Before he can assail Elizabeth, Richard must face his mother, the Duchess (Caroline Dodge Latta), the last of the four strong woman of this play, who speaks her final word to her son: “take with thee my most grievous curse/ Which in the day of battle tire thee more/ Than all the complete armor that thou wearest” (4.4.188-90). Ms. Latta, who also plays the Bishop of Ely, one of Sir Thomas More’s eyewitness sources for his History of King Richard III, delivers these lines with unexpected energy.
As the action is presented as the usurping tyrant’s recollection, all of it occurs before the steady gaze of Mr. Thornton’s usually wheelchair-bound Richard. Though Richard’s deformity is noted, his mental acuity as the wily Machiavel is foremost in our mind and, as in Hamlet’s dumb show, we expect to see it bodied forth in physical stealth, nimble villainy. Its absence in Mr. Thornton’s case, however, does not detract from his Richard but adds menace; his massive form makes palpable the motive Shakespeare gives Richard: he is “determined to prove a villain” because “cheated of feature by dissembling Nature” (1.1.30, 19). In speech, gesture, and movement Mr. Thornton enables us to see into Richard’s soul, desirous of command, sternly controlling, and full of malice. He makes us see Richard’s pangs of conscience after the visit of the ghosts. When, speaking for both prosecution—and defense—“I am a villain. Yet I lie: I am not. / Fool, of thyself speak well. Fool, do not flatter” (5.3.192-93)—Mr. Thornton’s Richard slaps himself, we feel his torment as if we had ourselves been struck. His portrayal of Richard’s internal division was the tragic counterpart of Peter Seller’s comic Dr. Strangelove. At the end, the stark image of Mr. Thornton out of his wheelchair and stripped of any other support calling for a horse gives a power to Richard’s last line that it could seldom have had in the long history of the play’s performance.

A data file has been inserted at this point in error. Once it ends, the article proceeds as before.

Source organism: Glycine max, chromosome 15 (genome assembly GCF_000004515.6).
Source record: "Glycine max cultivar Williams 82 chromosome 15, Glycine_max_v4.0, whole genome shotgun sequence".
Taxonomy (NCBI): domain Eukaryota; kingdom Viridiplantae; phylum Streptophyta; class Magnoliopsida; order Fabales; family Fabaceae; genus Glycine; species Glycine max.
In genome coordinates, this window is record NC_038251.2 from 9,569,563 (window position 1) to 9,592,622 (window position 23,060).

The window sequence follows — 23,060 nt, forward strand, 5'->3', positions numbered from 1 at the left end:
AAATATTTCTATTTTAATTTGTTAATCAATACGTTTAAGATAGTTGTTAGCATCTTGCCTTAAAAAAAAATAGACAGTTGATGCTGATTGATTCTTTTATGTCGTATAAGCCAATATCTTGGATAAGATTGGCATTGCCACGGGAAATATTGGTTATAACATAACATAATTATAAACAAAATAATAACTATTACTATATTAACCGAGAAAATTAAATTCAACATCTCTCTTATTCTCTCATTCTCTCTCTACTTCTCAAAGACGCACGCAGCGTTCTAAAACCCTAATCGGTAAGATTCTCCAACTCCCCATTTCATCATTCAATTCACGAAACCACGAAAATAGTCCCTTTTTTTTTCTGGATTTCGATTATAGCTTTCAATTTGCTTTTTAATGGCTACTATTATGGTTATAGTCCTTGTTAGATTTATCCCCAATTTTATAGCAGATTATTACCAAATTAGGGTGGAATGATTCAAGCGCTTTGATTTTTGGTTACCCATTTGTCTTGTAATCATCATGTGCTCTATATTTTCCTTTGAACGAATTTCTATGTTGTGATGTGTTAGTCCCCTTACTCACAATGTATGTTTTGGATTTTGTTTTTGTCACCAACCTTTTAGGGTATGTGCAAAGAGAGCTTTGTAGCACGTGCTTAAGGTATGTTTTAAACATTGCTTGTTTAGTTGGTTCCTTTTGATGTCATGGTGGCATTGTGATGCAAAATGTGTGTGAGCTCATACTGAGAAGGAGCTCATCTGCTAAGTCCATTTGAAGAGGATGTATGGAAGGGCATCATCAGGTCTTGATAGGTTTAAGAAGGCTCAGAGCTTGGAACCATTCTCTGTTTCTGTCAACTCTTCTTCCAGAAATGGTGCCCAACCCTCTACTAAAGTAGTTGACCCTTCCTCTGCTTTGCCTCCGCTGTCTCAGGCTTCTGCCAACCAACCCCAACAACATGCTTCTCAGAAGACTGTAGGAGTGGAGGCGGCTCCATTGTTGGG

Thomas J. Cox as Clarence showed him to be the clever reasoner that Richard warned the murders they would find and he made us feel Clarence’s terror in recounting his nightmare. (But I regret that this production cut the line, “Clarence is come: false, fleeting, perjured Clarence” (1.4.55), which I had just heard Dan Waller deliver at Court Theatre as the sometime-Shakespearean actor James Tyrone, Jr. in Long Day’s Journey into night.) Keith Neagle captured both the aristocrat and the player in his portrayal of Buckingham as Richard’s enthusiastic accomplice till even he must draw a line. Adrian Danzig gives us the sense of life at court playing both patron and client, King Edward lamenting that none stayed him from signing Clarence’s death warrant and Tyrell coolly informing Richard of the murder of his nephews. Their murder as well as that of Anne is shown on stage bathed in eerie blue light in JR Lederle’s lighting design, which at every point, not least the dramatic ending, strengthens the vision of this production. This is an excellent production of one of Shakespeare’s most popular plays; a fitting tribute to Shakespeare’s artistry in this anniversary year.
Joseph Alulis is a professor of politics and government at North Park University, Chicago. He earned his PhD in political science from the University of Chicago with a dissertation on Alexis de Tocqueville. He has published a number of articles on Shakespeare as a political thinker, most recently, “The Very Heart of Loss” (2012) on Antony and Cleopatra, and is co-editor of a collection of critical essays entitled Shakespeare’s Political Pageant (1996). He is also an instructor in University of Chicago’s Graham School, Continuing Liberal and Professional Studies.